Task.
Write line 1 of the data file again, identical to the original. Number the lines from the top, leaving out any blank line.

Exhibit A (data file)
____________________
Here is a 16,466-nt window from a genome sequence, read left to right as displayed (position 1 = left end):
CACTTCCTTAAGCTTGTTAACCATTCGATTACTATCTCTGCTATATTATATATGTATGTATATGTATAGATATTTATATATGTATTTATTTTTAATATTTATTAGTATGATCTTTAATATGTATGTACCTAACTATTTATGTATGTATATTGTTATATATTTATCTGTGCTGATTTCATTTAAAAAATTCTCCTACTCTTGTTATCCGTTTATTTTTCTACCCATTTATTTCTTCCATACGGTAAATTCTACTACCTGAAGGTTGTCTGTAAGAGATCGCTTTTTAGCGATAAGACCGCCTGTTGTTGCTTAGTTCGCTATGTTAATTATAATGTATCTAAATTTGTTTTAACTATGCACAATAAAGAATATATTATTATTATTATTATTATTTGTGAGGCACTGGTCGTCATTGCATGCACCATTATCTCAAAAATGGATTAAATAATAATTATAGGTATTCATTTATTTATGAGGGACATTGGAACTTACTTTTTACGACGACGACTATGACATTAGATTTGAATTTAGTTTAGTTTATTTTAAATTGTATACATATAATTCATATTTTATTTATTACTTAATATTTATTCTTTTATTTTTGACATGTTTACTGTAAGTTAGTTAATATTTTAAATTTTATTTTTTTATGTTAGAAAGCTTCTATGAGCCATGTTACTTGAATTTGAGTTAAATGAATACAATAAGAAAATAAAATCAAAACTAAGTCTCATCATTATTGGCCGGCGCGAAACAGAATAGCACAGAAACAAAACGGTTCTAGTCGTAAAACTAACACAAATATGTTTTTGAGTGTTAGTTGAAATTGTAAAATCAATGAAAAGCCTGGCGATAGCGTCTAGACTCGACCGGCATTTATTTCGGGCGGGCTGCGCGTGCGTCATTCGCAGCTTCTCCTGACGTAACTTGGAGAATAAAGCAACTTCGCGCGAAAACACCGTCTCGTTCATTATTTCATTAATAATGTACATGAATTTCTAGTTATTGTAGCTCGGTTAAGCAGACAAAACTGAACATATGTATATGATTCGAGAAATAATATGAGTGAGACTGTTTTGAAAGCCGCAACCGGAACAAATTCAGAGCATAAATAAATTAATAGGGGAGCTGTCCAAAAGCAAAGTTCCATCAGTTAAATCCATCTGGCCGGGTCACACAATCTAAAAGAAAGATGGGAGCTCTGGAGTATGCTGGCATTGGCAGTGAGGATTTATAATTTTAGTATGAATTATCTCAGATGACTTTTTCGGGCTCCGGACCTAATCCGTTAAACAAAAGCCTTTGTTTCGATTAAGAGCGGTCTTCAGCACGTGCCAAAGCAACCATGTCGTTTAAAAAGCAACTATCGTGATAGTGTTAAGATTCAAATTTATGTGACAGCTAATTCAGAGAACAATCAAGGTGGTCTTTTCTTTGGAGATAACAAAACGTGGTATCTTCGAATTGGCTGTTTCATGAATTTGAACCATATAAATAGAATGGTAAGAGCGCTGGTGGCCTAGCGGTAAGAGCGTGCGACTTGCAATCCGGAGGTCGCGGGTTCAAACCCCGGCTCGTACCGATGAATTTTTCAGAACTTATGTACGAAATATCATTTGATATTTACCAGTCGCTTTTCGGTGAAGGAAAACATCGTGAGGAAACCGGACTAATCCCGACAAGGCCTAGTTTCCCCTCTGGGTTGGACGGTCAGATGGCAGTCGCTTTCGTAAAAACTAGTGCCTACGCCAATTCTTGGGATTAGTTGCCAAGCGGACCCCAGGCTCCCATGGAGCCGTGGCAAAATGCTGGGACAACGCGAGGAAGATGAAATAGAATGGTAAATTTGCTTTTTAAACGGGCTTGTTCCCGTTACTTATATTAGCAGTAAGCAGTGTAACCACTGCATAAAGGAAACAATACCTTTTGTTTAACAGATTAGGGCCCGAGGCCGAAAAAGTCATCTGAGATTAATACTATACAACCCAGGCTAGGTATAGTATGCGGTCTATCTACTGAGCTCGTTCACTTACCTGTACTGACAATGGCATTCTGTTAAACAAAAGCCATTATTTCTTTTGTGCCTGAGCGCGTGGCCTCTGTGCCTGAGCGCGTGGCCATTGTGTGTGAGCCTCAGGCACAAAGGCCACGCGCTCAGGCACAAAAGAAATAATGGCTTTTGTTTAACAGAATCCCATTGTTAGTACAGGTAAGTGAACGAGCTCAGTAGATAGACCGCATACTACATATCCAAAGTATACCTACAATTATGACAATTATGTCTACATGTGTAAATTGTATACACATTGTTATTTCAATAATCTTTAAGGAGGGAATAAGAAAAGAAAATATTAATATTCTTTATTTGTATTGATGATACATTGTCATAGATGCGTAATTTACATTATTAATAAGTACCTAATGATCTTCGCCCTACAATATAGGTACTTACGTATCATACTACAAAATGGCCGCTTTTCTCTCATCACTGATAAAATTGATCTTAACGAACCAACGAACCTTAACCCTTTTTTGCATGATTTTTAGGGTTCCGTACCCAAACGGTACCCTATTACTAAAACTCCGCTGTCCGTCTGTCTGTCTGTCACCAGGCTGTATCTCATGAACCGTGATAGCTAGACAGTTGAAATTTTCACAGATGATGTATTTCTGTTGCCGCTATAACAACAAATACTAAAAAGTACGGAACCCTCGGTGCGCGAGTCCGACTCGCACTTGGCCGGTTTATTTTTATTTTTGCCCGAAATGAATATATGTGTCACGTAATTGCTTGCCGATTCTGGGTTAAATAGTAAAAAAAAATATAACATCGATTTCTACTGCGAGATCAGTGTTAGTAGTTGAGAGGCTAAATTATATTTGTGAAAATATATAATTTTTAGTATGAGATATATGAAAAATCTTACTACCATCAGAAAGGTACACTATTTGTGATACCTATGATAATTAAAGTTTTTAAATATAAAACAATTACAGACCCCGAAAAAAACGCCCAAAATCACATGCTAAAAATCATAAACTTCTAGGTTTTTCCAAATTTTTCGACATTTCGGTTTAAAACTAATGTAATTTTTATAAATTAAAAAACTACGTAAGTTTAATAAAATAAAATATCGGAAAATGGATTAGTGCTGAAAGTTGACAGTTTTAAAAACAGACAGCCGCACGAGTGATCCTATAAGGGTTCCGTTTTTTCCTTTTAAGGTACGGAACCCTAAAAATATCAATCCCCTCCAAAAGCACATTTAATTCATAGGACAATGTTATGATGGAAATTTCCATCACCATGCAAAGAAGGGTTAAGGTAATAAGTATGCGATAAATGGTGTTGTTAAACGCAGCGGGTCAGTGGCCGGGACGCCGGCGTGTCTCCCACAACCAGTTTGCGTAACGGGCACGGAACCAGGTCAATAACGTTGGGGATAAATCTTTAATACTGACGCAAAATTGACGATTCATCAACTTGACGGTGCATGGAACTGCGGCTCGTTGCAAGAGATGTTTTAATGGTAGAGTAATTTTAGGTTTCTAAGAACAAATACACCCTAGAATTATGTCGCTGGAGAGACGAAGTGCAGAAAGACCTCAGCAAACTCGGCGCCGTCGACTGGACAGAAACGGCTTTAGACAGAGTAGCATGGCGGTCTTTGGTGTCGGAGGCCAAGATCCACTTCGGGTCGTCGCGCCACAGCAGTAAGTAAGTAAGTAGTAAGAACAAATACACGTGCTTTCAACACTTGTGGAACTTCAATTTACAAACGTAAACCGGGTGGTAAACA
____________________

Here is a 16,466-nt window from a genome sequence, read left to right as displayed (position 1 = left end):